1. Bavaria
        Motor
        Werke

        Unless I’m much mistaken. I always ponder on this as I speed past a broken down Beemer on the bike.
        Ah, “Bayerische”,which is German for “Bavarian.”

        1. ‘Mist’ I believe is German for ‘manure’?

          (I know because apparently Rolls were thinking of calling a model the ‘Silver Mist’ and changed their minds abruptly when they found out).

          cr

    1. That comic bears a disconcerting artistic resemblance to a Jack Chick cartoon strip (though it lacks the unintentional humor—or any humor at all).

    2. We have this nice idea of being nice, being polite and sensitive about what we say and do.

      Sometimes that’s used by people to censor and control.

      Assholes who don’t like being nice, polite and sensitive use this as an excuse to dismiss it all as censorship and control. They can then reject any limits on their speech and act like assholes.

      The censorship and control crowd then take the asshole’s behaviour and use it to paint all objections to censorship and control. “Look at the asshole” they say “that proves we need PC”.

      “Look at the censorship and control crowd” says the asshole “that proves PC is bad”

      And so on.

      I put the comic and the accompanying article firmly in the “censorship and control camp”.

      (And resent its implication that, for example, because I think the argument in frames 4 and 5 is utter tosh that I am to be compared to an asshole/PIC rather insulting).

      1. In a broad sense, the cartoon promotes the idea of combating speech with speech, which I support. Some who cray “political correctness” certainly do so as an attempt to evade the consequences of their own actions.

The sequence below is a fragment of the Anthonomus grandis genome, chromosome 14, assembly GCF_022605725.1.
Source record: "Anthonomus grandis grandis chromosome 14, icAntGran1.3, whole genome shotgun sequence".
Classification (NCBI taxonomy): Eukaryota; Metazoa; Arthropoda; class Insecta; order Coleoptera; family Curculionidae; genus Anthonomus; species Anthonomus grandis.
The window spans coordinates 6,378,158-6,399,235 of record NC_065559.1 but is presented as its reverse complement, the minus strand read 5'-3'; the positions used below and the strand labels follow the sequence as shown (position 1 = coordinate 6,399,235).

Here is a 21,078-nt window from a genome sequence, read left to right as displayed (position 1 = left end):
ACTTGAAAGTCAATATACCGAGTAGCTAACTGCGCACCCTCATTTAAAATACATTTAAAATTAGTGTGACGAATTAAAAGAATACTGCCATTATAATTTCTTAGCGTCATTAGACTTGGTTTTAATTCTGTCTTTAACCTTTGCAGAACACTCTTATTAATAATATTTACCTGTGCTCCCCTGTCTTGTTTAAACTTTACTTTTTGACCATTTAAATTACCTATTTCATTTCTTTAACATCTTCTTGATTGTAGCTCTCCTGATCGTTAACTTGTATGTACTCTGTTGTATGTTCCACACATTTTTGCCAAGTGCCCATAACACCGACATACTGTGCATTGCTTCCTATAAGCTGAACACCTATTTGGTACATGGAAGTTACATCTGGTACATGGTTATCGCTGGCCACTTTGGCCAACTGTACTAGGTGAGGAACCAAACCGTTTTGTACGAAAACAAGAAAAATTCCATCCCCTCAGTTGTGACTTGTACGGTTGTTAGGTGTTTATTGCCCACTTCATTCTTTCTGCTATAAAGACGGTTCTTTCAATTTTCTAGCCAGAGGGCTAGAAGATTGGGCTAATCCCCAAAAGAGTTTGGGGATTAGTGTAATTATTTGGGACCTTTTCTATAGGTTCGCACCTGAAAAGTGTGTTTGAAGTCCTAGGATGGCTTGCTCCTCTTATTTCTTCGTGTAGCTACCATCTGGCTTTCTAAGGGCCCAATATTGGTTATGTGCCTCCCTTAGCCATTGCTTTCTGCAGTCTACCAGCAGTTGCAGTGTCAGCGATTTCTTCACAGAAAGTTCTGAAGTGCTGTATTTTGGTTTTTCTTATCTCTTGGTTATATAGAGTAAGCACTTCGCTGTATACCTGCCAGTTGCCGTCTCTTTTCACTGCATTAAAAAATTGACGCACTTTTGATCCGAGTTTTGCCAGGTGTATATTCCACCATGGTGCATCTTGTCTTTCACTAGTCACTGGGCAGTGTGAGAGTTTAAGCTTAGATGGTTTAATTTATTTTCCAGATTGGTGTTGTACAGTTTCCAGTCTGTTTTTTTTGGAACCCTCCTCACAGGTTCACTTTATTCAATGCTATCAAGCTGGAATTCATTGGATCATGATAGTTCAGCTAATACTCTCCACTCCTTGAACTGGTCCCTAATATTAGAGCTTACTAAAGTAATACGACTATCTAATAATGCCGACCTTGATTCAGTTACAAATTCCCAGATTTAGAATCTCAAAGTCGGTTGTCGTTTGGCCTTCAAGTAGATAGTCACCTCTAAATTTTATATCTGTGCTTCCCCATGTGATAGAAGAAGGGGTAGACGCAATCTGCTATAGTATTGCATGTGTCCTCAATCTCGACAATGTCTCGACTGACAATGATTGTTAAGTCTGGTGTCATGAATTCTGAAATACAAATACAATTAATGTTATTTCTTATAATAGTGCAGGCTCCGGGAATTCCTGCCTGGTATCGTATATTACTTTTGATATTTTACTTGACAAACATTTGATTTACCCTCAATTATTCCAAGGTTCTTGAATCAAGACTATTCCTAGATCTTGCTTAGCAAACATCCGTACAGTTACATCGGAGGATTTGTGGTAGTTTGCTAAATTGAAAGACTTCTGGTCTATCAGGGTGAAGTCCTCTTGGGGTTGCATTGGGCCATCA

However, like you, I resent the thinly-veiled implications in several of the panels.

        What’s more, the artist trivializes legitimate concerns by ignoring very real and well-documented attempts to stifle debate through sanctions.

        There are also several “illuminating” articles about cultural appropriation as well. The site leans heavily toward the “language is violence” school of thought.

  18. Nae sir, tha’s nae serape Imma wearing.

    Me kilt shrunk in the wash and I canna get it past me shoulders….

  19. “. . . their policies are intended ‘to broaden free speech, not restrict it. We’re committed to ensuring everyone feels able to participate in debate and discussion within our venues.'”

    We could cull this down to a simple statement: freedom is tyranny. Stephen Law would be all over this.

    1. Well, it says ‘no gangstERs’. So either the EUSA are dumber than cabbage, or they’re afraid of offending the Mafia.

      cr

  20. As an Irishman I understand how Mexicans might feel about this cultural appropriation. After all the USA has demeaned the Irish for years at St Patrcik’s day, dressing as leprechauns and getting blind drunk, pissing in alleyways. On the other hand, I could just lighten up, take it in the good humour as is likely intended and have a feckin’ drink and a bit of craic. Otherwise, where in Dog’s name will it all end?

  21. Do Mexicans find that costume offensive?